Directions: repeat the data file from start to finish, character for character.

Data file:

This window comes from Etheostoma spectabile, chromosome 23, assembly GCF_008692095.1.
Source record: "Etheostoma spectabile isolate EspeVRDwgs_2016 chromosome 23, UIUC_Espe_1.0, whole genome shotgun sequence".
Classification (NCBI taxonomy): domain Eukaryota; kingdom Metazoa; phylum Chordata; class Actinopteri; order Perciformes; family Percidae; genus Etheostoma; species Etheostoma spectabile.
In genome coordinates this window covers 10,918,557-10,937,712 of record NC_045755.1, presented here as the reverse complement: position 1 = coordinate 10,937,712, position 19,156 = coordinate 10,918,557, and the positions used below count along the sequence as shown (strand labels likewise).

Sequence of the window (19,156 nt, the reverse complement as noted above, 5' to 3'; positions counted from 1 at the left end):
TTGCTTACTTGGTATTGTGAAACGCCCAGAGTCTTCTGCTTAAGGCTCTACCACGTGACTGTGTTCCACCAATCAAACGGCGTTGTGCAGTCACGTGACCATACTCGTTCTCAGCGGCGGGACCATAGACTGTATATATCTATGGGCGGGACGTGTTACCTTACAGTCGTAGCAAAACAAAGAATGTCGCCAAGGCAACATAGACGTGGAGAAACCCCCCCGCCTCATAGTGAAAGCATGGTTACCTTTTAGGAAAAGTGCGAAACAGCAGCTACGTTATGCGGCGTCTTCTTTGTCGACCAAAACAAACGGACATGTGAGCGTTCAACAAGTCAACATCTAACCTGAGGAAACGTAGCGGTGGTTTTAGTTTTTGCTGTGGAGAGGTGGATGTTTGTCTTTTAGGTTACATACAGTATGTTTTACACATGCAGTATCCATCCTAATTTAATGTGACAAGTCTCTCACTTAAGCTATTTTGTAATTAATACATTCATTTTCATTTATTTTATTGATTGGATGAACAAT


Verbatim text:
This window comes from Etheostoma spectabile, chromosome 23, assembly GCF_008692095.1.
Source record: "Etheostoma spectabile isolate EspeVRDwgs_2016 chromosome 23, UIUC_Espe_1.0, whole genome shotgun sequence".
Classification (NCBI taxonomy): domain Eukaryota; kingdom Metazoa; phylum Chordata; class Actinopteri; order Perciformes; family Percidae; genus Etheostoma; species Etheostoma spectabile.
In genome coordinates this window covers 10,918,557-10,937,712 of record NC_045755.1, presented here as the reverse complement: position 1 = coordinate 10,937,712, position 19,156 = coordinate 10,918,557, and the positions used below count along the sequence as shown (strand labels likewise).

Sequence of the window (19,156 nt, the reverse complement as noted above, 5' to 3'; positions counted from 1 at the left end):
TTGCTTACTTGGTATTGTGAAACGCCCAGAGTCTTCTGCTTAAGGCTCTACCACGTGACTGTGTTCCACCAATCAAACGGCGTTGTGCAGTCACGTGACCATACTCGTTCTCAGCGGCGGGACCATAGACTGTATATATCTATGGGCGGGACGTGTTACCTTACAGTCGTAGCAAAACAAAGAATGTCGCCAAGGCAACATAGACGTGGAGAAACCCCCCCGCCTCATAGTGAAAGCATGGTTACCTTTTAGGAAAAGTGCGAAACAGCAGCTACGTTATGCGGCGTCTTCTTTGTCGACCAAAACAAACGGACATGTGAGCGTTCAACAAGTCAACATCTAACCTGAGGAAACGTAGCGGTGGTTTTAGTTTTTGCTGTGGAGAGGTGGATGTTTGTCTTTTAGGTTACATACAGTATGTTTTACACATGCAGTATCCATCCTAATTTAATGTGACAAGTCTCTCACTTAAGCTATTTTGTAATTAATACATTCATTTTCATTTATTTTATTGATTGGATGAACAAT